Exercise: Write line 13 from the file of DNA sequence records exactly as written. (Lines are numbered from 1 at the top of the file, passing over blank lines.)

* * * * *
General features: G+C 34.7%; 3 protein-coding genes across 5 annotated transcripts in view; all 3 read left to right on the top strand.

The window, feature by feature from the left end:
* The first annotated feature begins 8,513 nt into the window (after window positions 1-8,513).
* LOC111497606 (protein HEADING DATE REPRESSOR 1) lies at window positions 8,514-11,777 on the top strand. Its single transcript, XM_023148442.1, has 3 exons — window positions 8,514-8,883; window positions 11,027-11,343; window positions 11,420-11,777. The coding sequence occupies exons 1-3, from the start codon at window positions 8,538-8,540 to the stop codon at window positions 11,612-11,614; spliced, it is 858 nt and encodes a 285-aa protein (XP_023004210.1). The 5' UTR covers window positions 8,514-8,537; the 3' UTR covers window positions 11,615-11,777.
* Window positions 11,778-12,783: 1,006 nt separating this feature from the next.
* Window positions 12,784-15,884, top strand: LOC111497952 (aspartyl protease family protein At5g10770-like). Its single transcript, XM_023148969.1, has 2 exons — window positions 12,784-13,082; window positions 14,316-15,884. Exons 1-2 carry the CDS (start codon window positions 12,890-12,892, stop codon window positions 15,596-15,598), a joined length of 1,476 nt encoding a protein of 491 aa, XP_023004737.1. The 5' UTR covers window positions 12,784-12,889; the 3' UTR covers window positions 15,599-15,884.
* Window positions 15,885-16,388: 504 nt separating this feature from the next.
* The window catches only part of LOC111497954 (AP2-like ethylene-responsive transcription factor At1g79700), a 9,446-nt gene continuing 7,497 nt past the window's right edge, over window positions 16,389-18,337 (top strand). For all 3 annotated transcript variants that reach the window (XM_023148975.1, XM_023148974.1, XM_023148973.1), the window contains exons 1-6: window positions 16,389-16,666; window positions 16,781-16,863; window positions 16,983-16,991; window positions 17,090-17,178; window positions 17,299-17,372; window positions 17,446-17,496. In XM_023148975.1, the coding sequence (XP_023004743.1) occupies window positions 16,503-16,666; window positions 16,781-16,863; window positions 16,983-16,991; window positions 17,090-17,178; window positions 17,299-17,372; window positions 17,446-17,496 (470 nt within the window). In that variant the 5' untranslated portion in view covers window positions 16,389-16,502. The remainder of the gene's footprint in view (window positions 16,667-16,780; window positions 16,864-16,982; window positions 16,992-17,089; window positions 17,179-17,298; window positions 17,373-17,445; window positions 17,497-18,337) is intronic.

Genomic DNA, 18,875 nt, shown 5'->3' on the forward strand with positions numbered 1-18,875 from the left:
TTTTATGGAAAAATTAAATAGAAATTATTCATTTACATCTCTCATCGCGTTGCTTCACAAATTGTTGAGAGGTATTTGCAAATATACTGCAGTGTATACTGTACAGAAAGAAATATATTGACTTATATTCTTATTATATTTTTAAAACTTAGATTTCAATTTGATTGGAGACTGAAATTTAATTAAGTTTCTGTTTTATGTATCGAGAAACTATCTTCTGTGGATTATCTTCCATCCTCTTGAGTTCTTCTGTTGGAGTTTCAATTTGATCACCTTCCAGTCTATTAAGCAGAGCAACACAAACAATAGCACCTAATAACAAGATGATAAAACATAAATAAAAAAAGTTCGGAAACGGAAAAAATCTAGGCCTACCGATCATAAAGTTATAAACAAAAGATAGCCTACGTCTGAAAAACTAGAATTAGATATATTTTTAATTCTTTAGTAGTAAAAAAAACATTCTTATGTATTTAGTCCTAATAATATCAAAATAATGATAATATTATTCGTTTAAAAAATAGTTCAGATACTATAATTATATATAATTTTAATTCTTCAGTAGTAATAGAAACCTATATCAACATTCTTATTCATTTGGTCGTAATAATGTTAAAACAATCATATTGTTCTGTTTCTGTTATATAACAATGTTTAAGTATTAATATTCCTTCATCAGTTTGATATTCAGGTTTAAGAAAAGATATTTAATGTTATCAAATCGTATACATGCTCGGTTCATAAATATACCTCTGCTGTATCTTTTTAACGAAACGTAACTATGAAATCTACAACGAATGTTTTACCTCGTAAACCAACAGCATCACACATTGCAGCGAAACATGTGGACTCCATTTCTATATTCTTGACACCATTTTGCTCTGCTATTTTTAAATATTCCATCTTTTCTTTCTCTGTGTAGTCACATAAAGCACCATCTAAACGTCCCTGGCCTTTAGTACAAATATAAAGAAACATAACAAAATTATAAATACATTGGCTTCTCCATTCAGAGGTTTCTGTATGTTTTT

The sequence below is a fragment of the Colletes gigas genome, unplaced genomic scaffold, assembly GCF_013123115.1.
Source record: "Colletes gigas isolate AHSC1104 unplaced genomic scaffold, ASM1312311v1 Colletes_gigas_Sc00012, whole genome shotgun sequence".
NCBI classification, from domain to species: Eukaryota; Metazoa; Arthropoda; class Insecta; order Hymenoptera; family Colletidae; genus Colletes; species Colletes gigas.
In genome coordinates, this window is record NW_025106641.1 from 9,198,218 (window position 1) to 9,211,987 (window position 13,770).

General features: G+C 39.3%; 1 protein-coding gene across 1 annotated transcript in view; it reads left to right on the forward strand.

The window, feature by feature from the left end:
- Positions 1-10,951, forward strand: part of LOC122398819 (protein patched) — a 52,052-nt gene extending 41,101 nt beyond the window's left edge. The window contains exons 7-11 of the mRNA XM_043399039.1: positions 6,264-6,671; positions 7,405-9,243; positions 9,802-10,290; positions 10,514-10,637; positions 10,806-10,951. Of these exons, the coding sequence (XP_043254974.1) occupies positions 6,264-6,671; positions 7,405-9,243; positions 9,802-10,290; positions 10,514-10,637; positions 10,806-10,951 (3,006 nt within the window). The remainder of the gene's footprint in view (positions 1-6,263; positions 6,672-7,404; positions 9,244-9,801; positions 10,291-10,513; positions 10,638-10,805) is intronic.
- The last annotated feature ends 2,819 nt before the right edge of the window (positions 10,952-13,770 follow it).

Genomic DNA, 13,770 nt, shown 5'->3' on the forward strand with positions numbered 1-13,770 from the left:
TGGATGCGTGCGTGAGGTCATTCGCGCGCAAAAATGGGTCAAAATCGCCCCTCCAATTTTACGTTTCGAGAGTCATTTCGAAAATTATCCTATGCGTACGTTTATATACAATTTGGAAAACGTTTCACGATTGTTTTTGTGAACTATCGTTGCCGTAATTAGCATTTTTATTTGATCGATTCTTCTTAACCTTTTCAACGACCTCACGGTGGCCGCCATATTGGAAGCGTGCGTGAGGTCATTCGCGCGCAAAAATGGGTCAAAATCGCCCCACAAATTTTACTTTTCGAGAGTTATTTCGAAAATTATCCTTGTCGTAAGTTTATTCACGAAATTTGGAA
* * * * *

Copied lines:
NCBI classification, from domain to species: Eukaryota; Metazoa; Arthropoda; class Insecta; order Hymenoptera; family Colletidae; genus Colletes; species Colletes gigas.